This Project Is Digitizing Wax Cylinders So You Can Listen Like It's 1880
There’s been a quiet revival around this mostly forgotten recording medium.
A wax cylinder record from the UC Santa Barbara collection. Image: UC Santa Barbara Library
Wax cylinders—the earliest commercial medium for recording sound—will probably never make a massive comeback in the same way as vinyl. But there's still a sizeable fan base for the sound recording device from Thomas Edison's era.
For the last decade, a group at University of California Santa Barbara have been slowly digitizing a collection of wax cylinder recordings so that the public can access these sounds of the past. Wax cylinder production started in the early 1880s and lasted until around 1929.
"We've been collecting early historical recordings since about the 1970s, but in 2005 we wanted to bring these materials to the public," archivist David Seubert, who heads up the Cylinder Preservation and Digitization Project, told me over the phone. "This was in the early days of the internet when Napster was around and people started to experience the ease of sharing music online."
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The digitization project celebrated its ten-year anniversary last month, when it got relaunched as the UCSB Cylinder Audio Archive along with a fresh new website. According to Seubert, wax cylinders are experiencing a small resurgence in popularity.
"I get emails from young musicians who listen to these recordings and who have discovered a whole new world in a sense," said Seubert. Unlike modern sound production, which allows musicians to amend, edit, sample, and remix their tracks, wax cylinder recordings are fixed in time.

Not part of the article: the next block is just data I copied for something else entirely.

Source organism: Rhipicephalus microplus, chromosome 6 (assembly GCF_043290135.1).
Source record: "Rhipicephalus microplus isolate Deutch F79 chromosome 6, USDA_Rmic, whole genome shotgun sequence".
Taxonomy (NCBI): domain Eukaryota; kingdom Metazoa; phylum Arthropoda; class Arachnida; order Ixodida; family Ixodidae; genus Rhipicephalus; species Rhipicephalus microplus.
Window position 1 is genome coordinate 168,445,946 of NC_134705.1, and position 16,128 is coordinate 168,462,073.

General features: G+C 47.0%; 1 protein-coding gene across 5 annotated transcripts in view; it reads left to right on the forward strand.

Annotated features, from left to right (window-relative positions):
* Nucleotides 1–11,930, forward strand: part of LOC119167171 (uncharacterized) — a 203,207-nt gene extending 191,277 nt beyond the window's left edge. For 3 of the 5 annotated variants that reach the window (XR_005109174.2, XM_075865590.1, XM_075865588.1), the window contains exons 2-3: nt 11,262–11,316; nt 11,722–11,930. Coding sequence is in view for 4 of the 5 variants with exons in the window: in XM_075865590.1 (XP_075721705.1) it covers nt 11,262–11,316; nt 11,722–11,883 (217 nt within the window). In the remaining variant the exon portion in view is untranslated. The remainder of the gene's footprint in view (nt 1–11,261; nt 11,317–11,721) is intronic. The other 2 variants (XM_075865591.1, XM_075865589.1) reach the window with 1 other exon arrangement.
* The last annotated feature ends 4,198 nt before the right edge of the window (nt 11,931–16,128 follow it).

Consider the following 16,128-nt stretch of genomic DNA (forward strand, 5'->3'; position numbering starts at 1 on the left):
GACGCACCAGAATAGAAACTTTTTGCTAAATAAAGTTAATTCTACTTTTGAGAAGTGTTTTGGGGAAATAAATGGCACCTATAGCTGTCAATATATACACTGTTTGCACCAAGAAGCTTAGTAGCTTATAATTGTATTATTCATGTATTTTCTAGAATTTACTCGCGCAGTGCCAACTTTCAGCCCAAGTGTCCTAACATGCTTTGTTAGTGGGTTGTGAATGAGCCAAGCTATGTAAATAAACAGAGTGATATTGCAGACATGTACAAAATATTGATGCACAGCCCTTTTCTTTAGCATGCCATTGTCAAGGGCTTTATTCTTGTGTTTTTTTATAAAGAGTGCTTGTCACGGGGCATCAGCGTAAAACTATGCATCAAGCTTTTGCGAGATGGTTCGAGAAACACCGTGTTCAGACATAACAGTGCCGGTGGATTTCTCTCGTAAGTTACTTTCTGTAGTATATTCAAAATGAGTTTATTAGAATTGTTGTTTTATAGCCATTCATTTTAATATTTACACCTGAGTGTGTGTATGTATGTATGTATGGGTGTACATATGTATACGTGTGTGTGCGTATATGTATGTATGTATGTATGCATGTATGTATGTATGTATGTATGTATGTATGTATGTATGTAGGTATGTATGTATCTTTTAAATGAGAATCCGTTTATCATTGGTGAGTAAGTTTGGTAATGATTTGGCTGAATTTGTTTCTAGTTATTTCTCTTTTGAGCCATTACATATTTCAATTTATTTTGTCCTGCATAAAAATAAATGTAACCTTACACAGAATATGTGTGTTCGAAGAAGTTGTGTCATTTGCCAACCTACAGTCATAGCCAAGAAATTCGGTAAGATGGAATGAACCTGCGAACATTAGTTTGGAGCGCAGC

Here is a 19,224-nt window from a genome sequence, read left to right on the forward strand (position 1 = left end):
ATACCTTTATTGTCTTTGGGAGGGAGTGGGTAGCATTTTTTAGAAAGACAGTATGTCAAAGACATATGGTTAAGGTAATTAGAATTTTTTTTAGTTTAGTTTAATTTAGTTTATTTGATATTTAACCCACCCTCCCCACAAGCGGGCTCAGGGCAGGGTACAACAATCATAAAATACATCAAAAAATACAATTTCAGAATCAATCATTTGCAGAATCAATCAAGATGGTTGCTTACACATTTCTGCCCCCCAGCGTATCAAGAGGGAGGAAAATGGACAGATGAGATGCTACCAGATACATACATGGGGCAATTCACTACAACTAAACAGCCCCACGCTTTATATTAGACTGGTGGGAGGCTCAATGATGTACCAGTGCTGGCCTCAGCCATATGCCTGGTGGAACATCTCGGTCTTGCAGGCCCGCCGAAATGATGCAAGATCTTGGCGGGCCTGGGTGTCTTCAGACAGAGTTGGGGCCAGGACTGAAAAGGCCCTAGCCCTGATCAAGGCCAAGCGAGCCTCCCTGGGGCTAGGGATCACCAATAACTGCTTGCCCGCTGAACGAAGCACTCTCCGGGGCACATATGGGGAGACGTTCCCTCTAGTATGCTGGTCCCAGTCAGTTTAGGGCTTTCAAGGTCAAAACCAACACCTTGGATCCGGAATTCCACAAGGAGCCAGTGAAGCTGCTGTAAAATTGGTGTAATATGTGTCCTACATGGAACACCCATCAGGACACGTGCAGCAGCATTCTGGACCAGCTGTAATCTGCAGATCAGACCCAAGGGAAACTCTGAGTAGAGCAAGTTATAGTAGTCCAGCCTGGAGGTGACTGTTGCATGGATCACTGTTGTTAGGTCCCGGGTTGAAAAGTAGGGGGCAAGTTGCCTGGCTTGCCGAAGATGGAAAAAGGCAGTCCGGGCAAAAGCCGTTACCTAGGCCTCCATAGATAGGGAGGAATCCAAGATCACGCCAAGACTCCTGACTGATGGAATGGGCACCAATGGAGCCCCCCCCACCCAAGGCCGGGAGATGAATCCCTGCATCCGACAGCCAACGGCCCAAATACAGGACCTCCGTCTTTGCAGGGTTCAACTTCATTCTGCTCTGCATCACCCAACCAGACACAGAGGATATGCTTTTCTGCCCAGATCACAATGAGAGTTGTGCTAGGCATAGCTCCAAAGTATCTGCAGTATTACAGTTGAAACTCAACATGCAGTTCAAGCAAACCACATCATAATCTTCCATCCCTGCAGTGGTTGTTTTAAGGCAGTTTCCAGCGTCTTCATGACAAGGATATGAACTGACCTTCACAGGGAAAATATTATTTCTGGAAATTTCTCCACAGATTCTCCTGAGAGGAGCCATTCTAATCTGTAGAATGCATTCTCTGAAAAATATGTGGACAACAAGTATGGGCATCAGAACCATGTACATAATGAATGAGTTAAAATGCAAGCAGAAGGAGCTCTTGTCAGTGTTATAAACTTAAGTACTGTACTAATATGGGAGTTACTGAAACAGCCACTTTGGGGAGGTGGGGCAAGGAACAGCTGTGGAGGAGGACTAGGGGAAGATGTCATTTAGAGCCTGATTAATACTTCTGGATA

"With wax cylinder recordings it was all done live, straight onto the cylinder. So you sat down in front of the horn, the recordist would start the recording going, and you played for ten minutes and that was it. It was permanently in the wax," said Seubert.
Among the 11,000 digitized records on the website, visitors can listen along to everything from jazz, ragtime, and waltzes to whistling tunes. What sets the USBC collection apart, said Seubert, is its international scope and emphasis on collecting all types of music and sound.
"A lot of major archives were focused on ethnographic collections, meaning scientists went into the field and recorded languages and musical cultures. Our collection is focused on commercial recordings that aren't for documentation and study, but for popular consumption and entertainment," said Seubert.
"This is what you would have listened to in your parlour in 1905 as a means of entertainment before radio and television," he added.
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Finding pristine recordings is, however, hard, given how delicate wax cylinders are. "If you drop a cylinder on the floor it will break—they're as fragile as a light bulb, essentially," said Seubert.
Many cylinders the team come across are found in a semi-destroyed state. "Some have been lost over time because of neglect and the elements," said Seubert.
The subtle crackles and pops that you can hear on some wax cylinder recordings embed some of the tunes in this archive in a distinct far-away era. Once the files are digitized, however, Seubert's team use noise reduction equipment to edit out most of the loudest interferences.
"We're very gentle with that process because there are a lot of early recordings online that are over-processed and sound like they're underwater," he explained. "We want to make something that's a little more easy for people to listen to today. If the music is completely buried under clicks, pops, and static, then people will just tune out and go back to SoundCloud."
Seubert admitted that sometimes there are a lot of non-descript cylinders to get through, but said he felt elated when he came across a gem.
"I guess what's exciting for me is when I'm listening to these cylinders and suddenly there's one where I'm like, 'Oh my god, I can't believe how great that is and nobody's probably heard this for 105 years, but this should be on everybody's iTunes playlist," said Seubert.